Shoal Lake-born PhD pilots state-of-the-art software

A groundbreaking performance simulation facility is setting new standards at the Royal College of Music in London, U.K. thanks to the leadership of George Waddell, originally from Shoal Lake, Manitoba.

The college where Waddell works as a performance research and innovation fellow has just launched a £2-million (C$3.4-million), state-of-the art performance simulator, the first of its kind, according to a press release found on the education institution’s website.

The simulator blends cutting- edge acoustic technology with advanced visual graphics engines similar to those used in video games to support the training of student musicians. It will also be available for commercial use.

To facilitate the simulator, the college’s performance studio has been transformed into an immersive laboratory featuring expansive wall-sized screens and a state-of-the-art Meyer Sound Constellation system. Numerous speakers have been placed within the walls and ceiling. The technology enables users to replicate the acoustics of various performance venues or even create entirely new acoustic environments. The immersive visual imagery of performance spaces are powered by Unreal Engine software, and feature detailed models of the college’s own concert halls and theatre, complete with realistic and reactive virtual audiences or audition panels.

Waddell, who was born and raised in Shoal Lake, Man., located 108 kilometres northwest of Brandon, practically grew up in his parents’ veterinary clinic before moving to a farm where he lived with them until he graduated high school. After that, he attended Brandon University (BU) to pursue a career in music. He received his bachelor of music in 2010 and his master in music in 2012.

“I started as a musician very young, the oldest of five. Our mom got us all playing the piano, playing local festivals,” Waddell told the Sun. “So when it came time for me to graduate from high school, I didn’t really give it a second thought. Pursuing music seemed like an obvious thing to do, and it’s something I love to do.”

While pursuing his bachelor’s degree in music at BU, Waddell also studied psychology. He was surprised by the similarities that he found between music and psychology during his studies, he said.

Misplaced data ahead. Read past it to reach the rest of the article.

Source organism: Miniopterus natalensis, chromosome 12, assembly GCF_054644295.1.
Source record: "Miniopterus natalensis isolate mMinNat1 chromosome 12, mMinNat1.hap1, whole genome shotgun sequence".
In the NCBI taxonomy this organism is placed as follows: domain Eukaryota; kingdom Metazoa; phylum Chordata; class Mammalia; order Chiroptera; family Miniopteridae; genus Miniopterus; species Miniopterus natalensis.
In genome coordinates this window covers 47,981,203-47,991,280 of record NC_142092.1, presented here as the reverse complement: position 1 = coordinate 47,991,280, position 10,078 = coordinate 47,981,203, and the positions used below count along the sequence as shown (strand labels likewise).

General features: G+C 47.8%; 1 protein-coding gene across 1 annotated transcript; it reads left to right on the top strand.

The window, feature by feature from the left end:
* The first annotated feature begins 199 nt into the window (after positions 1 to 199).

“There were these people in this science building asking very similar questions to us musicians about how we learn, how we memorize, how we communicate, but they were just using different technology.”

Waddell kept taking psychology classes during his master’s degree studies, and before long he heard about experts at the Royal College of Music who were studying how people made and shared music. Inspired by the way the college married his two main interests of music and psychology, Waddell applied and was accepted to do his PhD studies there. He and his wife moved to London in 2012.

Living, working and raising a family in London has been amazing, Waddell says. After getting over the culture shock of moving from Manitoba to the largest metropolis in the U.K., he has come to appreciate the city with a passion and enthusiasm similar to what he shows when working at the college.

“The plan was for [the move] to be temporary, but it wasn’t long before we really started falling in love with the place. I mean, London is just the epicentre of everything, of culture, of history, of the world. Everything seems to cross London at some point,” he said.

When Waddell first moved to London to start his doctoral work at the Royal College of Music in 2012, the college had just launched the performance simulator, which took cues from how surgeons and pilots train going into simulations. At the time, the performance simulator was made up of a projection of a small audience or audition panel on a wall. Keyboard buttons could be pushed to make the panel say different things, or even sneeze and cough.

From December 2022 to September of last year, Waddell and his co-workers put the finishing touches on the new, expanded version of the performance simulator. Now, rather than just projecting, the program is much more versatile and able to simulate a much more diverse amount of scenarios, he said.